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By John Quinn
Look up “bon vivant” in the dictionary (if such a thing exits anymore; one wouldn’t know from spelling on the Internet) and you’re likely to find a picture of Noel Coward. If F. Scott Fitzgerald found in Jay Gatsby the essence of American high society, Coward was the poster boy of Britain’s 20th century Swell Set. He was also something of a Renaissance Man; playwright, composer, director, actor, singer, Coward summed himself up by noting, “I’ve over-educated myself in all the things I shouldn’t have known at all.”
Many of his plays remain in the common repertoire because they have endured the test of time. His sophisticated comedy “Blithe Spirit,” now in production at Northville’s Tipping Point Theatre, is a case study in flexibility. It was written in 1941, in Britain’s darkest hour, and it was an amusing distraction from the horrors of war. Yet director Suzi Regan, a razor-sharp cast and some creative designers bump the setting into the a-gogo ’60s and add additional punch to an already funny play.
Charles Condomine (Ryan Carlson) is about to pen a novel featuring a homicidal spiritualist. Hoping to pick up some “tricks of the trade,” Charles and his second wife, Ruth (Emily Sutton-Smith), invite over the Bradmans (Brian P. Sage and Hallie B. Bard) for a cocktail party cum seance performed by a local character, Madame Arcati (Leslie Hull). The four skeptics don’t know how they’ll keep straight faces while they watch a humbug in action.
Ah, but Mme. Arcati is no fraud. Her ritual calls up the ghost of Charles’ free-spirited first wife, Elvira (Angela R. Plank). Condomine is a paranormal bigamist.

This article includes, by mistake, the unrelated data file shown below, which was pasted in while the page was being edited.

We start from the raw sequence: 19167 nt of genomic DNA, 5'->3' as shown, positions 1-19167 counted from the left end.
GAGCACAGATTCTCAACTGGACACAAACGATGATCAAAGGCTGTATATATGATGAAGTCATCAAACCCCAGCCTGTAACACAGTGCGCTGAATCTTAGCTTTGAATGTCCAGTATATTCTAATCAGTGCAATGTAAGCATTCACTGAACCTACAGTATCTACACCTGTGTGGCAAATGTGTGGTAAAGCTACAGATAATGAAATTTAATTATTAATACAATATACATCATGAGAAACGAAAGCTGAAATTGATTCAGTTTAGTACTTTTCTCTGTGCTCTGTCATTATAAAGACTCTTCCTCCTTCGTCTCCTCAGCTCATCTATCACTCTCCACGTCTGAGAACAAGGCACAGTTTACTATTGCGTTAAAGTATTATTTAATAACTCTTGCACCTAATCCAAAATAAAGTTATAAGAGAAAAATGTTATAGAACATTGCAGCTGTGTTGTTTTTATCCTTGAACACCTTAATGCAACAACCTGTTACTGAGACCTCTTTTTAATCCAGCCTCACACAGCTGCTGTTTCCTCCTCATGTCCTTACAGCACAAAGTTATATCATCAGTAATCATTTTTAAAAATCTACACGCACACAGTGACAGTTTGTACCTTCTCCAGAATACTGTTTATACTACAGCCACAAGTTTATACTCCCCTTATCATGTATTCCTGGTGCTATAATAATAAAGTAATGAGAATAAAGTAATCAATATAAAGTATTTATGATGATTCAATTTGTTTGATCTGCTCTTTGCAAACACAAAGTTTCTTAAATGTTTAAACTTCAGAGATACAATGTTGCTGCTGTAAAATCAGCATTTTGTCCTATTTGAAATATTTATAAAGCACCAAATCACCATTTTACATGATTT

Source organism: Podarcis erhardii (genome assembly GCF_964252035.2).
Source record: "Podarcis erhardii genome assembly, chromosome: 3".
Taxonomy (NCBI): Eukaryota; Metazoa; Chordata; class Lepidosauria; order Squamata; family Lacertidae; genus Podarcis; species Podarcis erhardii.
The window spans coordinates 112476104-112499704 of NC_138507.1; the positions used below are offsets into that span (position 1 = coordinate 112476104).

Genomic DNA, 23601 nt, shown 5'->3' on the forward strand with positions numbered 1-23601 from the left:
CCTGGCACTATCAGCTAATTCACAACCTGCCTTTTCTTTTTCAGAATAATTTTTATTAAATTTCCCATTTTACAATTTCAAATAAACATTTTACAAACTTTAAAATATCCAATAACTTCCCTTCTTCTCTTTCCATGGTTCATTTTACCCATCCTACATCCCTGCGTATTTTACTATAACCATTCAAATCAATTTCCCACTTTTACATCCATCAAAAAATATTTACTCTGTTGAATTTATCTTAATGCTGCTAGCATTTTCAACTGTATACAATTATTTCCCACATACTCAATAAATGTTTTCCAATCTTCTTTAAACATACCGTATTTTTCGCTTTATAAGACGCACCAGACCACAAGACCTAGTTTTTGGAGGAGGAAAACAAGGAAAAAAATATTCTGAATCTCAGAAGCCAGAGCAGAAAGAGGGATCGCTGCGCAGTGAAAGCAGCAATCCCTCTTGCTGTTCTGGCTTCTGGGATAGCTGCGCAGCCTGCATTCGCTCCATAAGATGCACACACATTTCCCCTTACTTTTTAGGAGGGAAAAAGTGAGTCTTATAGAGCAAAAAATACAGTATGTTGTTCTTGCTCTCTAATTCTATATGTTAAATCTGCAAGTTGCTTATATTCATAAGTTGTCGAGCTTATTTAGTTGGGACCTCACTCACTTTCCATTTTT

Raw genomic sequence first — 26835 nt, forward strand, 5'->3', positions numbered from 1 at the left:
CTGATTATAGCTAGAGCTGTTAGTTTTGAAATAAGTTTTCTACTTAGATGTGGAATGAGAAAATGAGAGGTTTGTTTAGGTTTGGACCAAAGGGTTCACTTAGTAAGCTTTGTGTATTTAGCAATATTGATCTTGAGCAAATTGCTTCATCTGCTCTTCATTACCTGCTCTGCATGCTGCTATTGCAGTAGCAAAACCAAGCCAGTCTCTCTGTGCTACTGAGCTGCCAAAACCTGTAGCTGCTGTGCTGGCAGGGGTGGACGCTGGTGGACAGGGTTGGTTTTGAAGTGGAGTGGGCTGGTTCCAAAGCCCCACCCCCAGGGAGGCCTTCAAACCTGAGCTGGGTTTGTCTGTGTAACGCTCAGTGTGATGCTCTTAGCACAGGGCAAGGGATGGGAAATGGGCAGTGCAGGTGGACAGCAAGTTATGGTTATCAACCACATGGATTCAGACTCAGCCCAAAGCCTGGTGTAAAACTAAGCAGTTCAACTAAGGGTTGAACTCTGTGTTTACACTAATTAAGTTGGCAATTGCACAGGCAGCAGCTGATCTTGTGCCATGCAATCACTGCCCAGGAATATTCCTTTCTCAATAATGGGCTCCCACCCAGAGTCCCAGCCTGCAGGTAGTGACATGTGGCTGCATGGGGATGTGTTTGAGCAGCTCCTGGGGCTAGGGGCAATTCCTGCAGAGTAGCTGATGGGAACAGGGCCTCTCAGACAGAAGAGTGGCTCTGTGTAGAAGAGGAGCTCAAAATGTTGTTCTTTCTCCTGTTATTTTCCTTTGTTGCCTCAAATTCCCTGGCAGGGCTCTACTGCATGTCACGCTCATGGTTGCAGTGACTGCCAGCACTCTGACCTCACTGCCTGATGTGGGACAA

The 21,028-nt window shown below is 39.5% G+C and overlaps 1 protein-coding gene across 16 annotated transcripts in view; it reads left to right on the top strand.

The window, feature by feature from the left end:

Anyone familiar with Thorne Smith’s risque romp, “Topper,” knows the rest. Charles can see and hear Elvira; no one else can. Misdirected conversations, especially between husband and wife, lead to resentment, quarrels and suspicions of insanity. Worse, Elvira isn’t going away any time soon, and becomes increasingly possessive of her husband. So much for “Till death do us part!”
The script is witty and winning, and other elements of this production are as they say, “a pip.” Director Regan’s take on high society is that money can’t buy taste. Daniel C. Walker’s scenic design runs towards circles – very suitable for a show where the audience is seated “in the round.” His choice of main color is a whimsical, deliciously tacky yellow. Costumes by Corey T. Globke evoke the late 1960s with dizzying pattern and wild colors. Whether it’s Charles’s Nehru jacket and cheezy medallion, Ruth’s too-too tailored, op-art slacks and tops, or Arcati’s bohemian clash of pattern and layering, the costumes immediately define the characters.
It is notable among this very strong ensemble how the actors have seized Coward’s characters and made them their very own. It takes a sensitive ear to recognize the proper line reading and interpretation to do justice to the performance; tempo, mood and inflection are definitely giving the material a thoroughly enjoyable outing. Madame Arcati is a character that can be interpreted in many ways; Leslie Hull’s intensely physical, broad approach is a wonderful thing to behold. So too is the director/actor collaboration in creating a funny and also physical oddball in Edith the Maid. Nancy Penrose’s frenetic darting about the stage is stark contrast to her absolutely deadpan expression. The contrast will have you in stitches.
The superstitious among us will warn that it’s bad luck to speak ill of the dead. For their “Lucky 7” season, Tipping Point hasn’t given reason to go down that road. Coward would approve. He quipped, “I love criticism just so long as it’s unqualified praise.”
Tipping Point Theatre, 361 E. Cady St., Northville. 8 p.m. Thursday-Saturday, 3 p.m. Saturday, & 2 p.m. Sunday through Oct. 13, plus 3 p.m. Wednesday, Sept. 25. 2 hours. $27-$32. 248-347-0003. http://www.tippingpointtheatre.com